Top Female Artists Shape 'Alternative Movie Posters II,' and Inspire the Next Generation

For Alternative Movie Posters II: More Film Art from the Underground, out now, I scoured pop art galleries and social media to include as many high profile female artists as I could find, and still only struck gold with about a dozen.
12/16/2015 12:18 pm ET Updated Dec 06, 2017

If you have ever unleashed your inner geek at a comic con, horror convention or pop culture festival, you have probably noticed a wide mix of ages, gender and ethnicities... in the crowd.

Then you head over to the "artist alley," where comic book and film-related artists sell their latest sketches and prints. Here, the diversity suddenly stops and a wide majority of the artists are men. What's going on with this very obvious gender lopsidedness?

In 2013, I wrote the book Alternative Movie Posters: Film Art from the Underground. It documented artists from 20 countries pushing back at the Hollywood system and bringing proper art and design back to film posters (which all but vanished in the '90s). One of the most frequent criticisms of the book was the lack of female artists. More than a few reviewers called me out on this topic. And they were right.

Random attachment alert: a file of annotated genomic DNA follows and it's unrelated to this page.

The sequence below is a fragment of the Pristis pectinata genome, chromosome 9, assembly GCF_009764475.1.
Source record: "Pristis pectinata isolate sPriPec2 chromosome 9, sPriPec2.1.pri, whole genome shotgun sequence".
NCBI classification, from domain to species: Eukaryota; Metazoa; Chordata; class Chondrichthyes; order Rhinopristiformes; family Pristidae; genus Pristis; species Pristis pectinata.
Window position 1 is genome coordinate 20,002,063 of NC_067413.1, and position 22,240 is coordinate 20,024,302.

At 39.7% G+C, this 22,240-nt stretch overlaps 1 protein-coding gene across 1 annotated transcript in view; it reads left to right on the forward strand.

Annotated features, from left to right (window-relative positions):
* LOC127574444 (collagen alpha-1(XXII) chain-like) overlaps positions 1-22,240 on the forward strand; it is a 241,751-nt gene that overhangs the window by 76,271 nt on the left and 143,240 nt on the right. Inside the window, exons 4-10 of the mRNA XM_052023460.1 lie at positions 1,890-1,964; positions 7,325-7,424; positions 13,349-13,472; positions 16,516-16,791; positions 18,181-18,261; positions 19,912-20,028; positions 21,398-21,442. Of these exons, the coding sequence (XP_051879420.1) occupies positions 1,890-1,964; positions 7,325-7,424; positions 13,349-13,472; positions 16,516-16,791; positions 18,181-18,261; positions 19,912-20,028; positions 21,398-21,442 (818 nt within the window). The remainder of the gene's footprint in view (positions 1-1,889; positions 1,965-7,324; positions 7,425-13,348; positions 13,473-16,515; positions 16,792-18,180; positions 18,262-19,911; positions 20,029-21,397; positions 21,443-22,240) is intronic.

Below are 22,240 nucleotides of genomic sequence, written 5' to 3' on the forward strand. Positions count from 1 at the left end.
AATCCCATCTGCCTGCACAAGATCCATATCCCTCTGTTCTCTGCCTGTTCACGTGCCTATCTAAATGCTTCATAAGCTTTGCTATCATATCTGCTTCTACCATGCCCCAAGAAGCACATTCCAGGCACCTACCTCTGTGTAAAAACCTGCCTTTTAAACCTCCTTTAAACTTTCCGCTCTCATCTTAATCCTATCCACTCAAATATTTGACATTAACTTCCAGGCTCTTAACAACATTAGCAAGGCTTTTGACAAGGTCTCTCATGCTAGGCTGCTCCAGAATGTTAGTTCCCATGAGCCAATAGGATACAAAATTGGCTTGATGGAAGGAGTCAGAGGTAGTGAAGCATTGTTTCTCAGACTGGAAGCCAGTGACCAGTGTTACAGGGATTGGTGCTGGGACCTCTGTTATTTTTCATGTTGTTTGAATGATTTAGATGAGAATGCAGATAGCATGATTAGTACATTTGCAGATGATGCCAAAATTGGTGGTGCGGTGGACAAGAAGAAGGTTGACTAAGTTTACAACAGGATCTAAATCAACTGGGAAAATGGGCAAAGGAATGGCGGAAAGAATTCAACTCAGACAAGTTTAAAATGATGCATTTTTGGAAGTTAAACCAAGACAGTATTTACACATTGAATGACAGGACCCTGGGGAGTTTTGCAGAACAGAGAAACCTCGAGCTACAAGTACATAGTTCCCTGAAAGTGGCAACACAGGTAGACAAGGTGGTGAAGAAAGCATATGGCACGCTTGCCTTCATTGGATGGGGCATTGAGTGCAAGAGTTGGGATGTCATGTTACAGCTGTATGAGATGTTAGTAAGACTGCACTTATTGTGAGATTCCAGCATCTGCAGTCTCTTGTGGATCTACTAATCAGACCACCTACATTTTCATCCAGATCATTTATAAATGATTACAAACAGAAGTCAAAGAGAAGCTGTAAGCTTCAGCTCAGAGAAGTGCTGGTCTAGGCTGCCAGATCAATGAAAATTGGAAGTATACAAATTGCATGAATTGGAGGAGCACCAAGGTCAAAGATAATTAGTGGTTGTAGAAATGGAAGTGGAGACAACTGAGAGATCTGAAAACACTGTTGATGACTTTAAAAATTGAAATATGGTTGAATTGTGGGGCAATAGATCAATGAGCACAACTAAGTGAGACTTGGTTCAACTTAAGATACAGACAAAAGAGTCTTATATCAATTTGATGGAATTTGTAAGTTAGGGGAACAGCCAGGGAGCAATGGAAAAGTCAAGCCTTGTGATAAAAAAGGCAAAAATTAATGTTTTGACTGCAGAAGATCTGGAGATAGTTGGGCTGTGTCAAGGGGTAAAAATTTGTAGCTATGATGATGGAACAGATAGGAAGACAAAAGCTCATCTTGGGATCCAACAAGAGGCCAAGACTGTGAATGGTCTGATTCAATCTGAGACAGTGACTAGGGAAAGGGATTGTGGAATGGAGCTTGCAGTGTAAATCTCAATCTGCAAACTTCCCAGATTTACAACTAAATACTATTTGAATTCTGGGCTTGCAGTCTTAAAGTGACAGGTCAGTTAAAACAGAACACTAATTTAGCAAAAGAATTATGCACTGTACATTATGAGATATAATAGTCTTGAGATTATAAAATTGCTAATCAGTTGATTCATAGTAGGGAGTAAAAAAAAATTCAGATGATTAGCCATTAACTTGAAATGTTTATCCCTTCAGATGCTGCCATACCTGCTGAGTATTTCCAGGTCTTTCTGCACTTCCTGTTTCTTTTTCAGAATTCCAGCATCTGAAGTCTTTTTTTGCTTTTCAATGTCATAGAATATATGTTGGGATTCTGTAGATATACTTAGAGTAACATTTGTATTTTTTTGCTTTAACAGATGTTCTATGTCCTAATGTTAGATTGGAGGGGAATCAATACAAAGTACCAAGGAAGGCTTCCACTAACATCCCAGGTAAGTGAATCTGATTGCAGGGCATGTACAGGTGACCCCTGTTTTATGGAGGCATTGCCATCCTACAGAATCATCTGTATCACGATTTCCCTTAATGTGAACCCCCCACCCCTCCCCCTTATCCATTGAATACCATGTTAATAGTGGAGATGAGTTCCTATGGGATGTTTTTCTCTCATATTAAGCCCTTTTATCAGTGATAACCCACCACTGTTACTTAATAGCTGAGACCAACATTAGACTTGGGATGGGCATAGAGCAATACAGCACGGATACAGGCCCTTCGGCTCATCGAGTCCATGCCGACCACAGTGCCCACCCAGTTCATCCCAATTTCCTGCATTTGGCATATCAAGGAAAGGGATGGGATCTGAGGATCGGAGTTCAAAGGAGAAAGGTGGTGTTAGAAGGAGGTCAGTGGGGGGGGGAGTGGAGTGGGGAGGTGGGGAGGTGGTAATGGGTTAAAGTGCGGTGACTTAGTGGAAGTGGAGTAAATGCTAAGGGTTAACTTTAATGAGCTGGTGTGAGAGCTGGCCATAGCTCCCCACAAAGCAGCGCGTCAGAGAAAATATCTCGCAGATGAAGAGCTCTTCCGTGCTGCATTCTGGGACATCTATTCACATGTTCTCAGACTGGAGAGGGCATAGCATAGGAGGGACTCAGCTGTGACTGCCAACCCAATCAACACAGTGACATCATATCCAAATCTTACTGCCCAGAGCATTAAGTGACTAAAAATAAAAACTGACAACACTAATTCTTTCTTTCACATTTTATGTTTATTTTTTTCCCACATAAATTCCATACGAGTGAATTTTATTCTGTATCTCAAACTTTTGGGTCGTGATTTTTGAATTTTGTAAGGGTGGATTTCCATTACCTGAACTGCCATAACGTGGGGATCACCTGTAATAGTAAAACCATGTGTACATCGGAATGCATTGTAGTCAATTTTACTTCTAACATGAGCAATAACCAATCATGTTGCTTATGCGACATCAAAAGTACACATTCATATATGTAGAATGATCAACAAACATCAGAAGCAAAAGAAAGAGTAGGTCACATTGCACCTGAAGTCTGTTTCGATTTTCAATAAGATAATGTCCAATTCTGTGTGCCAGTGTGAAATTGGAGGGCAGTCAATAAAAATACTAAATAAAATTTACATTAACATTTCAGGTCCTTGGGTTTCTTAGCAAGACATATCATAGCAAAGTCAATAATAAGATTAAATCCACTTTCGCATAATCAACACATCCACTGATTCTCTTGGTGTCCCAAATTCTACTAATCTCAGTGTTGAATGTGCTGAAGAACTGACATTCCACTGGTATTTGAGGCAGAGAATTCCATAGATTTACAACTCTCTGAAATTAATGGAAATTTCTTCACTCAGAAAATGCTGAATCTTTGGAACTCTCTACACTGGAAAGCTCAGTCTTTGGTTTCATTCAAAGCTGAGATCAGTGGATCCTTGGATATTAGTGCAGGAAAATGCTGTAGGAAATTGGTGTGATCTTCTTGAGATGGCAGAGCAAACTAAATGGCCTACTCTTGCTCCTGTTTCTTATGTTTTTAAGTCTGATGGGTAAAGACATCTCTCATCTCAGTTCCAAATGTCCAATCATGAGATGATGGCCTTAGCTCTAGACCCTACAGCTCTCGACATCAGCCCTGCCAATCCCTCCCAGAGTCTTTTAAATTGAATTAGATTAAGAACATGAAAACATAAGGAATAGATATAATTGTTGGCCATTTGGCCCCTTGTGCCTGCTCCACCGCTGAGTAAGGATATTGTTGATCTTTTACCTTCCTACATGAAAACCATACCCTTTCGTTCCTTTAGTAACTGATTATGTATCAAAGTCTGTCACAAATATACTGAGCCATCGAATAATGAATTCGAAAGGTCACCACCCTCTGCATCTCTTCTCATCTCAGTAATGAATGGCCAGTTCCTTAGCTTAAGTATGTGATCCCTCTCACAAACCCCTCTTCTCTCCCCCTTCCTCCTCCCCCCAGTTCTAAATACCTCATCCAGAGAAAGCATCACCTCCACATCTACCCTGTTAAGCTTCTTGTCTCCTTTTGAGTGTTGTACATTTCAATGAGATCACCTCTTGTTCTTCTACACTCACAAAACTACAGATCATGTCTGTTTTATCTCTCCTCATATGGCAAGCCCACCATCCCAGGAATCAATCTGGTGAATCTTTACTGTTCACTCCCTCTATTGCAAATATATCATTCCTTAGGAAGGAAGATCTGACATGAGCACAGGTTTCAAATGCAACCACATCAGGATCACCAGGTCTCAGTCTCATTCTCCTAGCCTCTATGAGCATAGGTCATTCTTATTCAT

For Alternative Movie Posters II: More Film Art from the Underground, out now, I scoured pop art galleries and social media to include as many high profile female artists as I could find, and still only struck gold with about a dozen.

To try and understand this unsettling trend, I spoke with six female artists profiled in Alternative Movie Posters II: Marie Bergeron, Tracie Ching, Jessica Deahl, Mayra Fersner, Ridge Rooms, and Akiko Stehrenberger.

What follows is their narrative....

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Tracie Ching: Whether it's film or comics or any other "nerdy" interest, I think it's safe to say that girls were not likely encouraged to take part. Perhaps they weren't prevented from developing an interest, but they didn't, and still don't sell superheroes and astronauts to girls as they do boys.

Jessica Deahl: I know plenty of women interested in "geek culture," but they are far outnumbered by men. I can recall going to a nerdy poster release event and joking with other ladies in the restroom that it was rare to see a line for the men's room and not the women's. That's pretty telling.

Mayra Fersner: I especially think that it gets noticeably slim when you move into the horror genre.